A few of years after her husband’s death Madame Aurora Kayode remarried. Her second husband was Ernest Ikoli, a well-known and very prominent Ijaw man that had been resident in Lagos virtually all his life. Ikoli was a journalist by profession and he was the editor of the Daily Telegraph and later the Daily Service newspapers. He was very active in politics, he was a member of the Nigerian Legislative Council, he was one of the founders of the Nigerian Youth Movement (which later metamorphosed into the Action Group) and he was the man that was credited as being the mentor and benefactor of Jeremiah Obafemi Awolowo and that actually funded his education in the United Kingdom when he went there to study law. Obafemi Awolowo was called to the English Bar in 1946. He went on to become one of the most formidable and respected political leaders that Nigeria ever had. It is an irony of fate and history that Ernest Ikoli, an Ijaw man that was resident in the Lagos for most of his life, was the mentor and benefactor of Awolowo, the future Leader of the Yoruba and a future Premier of the old Western Region.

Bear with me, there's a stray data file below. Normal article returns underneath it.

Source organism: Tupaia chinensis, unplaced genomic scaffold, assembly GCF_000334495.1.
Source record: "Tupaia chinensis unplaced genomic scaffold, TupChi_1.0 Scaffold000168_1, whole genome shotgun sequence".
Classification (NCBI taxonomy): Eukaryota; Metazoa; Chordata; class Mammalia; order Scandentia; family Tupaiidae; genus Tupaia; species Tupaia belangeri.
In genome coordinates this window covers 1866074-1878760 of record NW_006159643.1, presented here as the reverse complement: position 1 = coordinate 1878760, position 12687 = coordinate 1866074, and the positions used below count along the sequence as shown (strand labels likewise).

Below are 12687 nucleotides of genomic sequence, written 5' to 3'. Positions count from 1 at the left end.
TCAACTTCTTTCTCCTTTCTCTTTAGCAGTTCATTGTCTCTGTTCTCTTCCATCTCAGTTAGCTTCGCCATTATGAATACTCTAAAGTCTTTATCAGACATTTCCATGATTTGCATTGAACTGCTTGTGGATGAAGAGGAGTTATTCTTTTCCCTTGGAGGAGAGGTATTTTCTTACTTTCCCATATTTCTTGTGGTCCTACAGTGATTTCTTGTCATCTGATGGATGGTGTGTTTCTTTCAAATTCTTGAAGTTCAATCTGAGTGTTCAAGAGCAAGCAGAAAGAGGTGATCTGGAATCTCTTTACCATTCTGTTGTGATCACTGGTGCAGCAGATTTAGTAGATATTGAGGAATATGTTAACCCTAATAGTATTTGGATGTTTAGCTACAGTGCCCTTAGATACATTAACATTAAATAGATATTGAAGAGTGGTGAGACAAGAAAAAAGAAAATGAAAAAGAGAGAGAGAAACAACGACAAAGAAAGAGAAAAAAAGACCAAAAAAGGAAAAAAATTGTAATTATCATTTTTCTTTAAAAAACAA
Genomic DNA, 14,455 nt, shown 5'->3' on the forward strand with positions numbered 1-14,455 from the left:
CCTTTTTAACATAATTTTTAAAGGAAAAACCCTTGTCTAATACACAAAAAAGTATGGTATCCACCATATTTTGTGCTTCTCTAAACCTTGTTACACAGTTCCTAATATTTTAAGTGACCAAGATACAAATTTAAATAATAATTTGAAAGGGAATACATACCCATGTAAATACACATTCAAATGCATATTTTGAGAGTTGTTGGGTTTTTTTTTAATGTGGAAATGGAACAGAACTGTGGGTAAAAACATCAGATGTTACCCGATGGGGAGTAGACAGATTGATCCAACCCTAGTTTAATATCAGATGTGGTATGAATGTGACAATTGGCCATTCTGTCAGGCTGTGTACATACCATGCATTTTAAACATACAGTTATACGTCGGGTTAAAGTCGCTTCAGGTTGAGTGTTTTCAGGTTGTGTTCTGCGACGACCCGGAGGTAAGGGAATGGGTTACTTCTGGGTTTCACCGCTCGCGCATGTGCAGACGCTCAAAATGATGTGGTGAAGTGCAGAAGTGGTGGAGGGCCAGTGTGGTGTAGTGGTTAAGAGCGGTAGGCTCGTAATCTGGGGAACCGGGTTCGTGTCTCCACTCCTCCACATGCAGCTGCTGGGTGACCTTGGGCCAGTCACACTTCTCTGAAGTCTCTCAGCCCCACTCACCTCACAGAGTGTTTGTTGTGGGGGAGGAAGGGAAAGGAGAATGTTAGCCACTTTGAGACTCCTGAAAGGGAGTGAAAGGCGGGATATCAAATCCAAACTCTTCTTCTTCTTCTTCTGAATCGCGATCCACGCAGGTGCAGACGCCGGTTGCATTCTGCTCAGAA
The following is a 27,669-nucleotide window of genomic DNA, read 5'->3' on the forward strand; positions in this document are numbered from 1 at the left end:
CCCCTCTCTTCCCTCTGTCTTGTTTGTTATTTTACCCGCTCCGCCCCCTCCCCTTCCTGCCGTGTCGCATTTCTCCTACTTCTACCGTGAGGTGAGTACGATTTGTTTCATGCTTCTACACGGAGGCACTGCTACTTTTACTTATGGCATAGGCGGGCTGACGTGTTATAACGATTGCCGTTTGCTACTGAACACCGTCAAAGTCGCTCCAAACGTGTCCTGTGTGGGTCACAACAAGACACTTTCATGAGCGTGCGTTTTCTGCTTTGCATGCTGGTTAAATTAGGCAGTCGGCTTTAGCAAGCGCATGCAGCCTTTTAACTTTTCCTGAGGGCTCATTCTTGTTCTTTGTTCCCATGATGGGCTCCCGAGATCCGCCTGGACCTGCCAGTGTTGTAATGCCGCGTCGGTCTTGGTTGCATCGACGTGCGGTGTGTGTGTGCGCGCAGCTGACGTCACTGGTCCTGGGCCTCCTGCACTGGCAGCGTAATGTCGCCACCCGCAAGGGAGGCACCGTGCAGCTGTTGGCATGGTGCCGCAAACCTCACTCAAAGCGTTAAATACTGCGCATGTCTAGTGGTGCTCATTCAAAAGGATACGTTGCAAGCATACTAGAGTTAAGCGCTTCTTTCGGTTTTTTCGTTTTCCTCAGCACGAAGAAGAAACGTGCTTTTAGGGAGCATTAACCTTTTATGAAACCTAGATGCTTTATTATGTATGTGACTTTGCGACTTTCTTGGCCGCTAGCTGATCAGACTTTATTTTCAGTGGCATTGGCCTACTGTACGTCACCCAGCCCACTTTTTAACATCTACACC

Ikoli was part and parcel of Lagos high society and he was best of friends with Adeyemo Alakija and many other prominent and powerful Lagos elites in his day. Madame Aurora had no children for him but she had five sons and three daughters for her first husband, Victor Adedapo Kayode. The first of those children was Victor Babaremilekun Adetokunboh Fani-Kayode (Remi Fani-Kayode), the man who successfully moved Nigeria’s motion for independence in the Federal Parliament in 1958, the Minister of Chieftaincy and Local Government Affairs and the Deputy Premier of Nigeria’s old Western Region. Victor Adedapo Kayode and Madame Aurora Kayode were also the grandparents of Remi Fani-Kayode’s third son, David Oluwafemi Adewunmi Abdulateef Fani-Kayode (Femi Fani-Kayode) who became Minister of Culture and Tourism and Minister of Aviation respectively. His mother was Mrs. Adia Adunni Fani-Kayode (nee Sa’id), the youngest daughter of Sheik Nurudeen Sa’id, a respected Muslim cleric and civil servant who hailed from Ilesha and Alhaja Agbeke Sa’id (nee Williams), whose father was the famous businessman and community leader Alhaji Isa Williams who hailed from Lagos Island.
It was as a symbol of the deep affection that Chief Remi Fani-Kayode had for his mother, Madame Aurora, that he added the prefix of her maiden name, (which was ”Fani”) to his surname (which was ”Kayode”) and hence the name ”Fani-Kayode” was created. It is my intention to ensure that this legend does not become myth and that that name continues to go from strength to strength.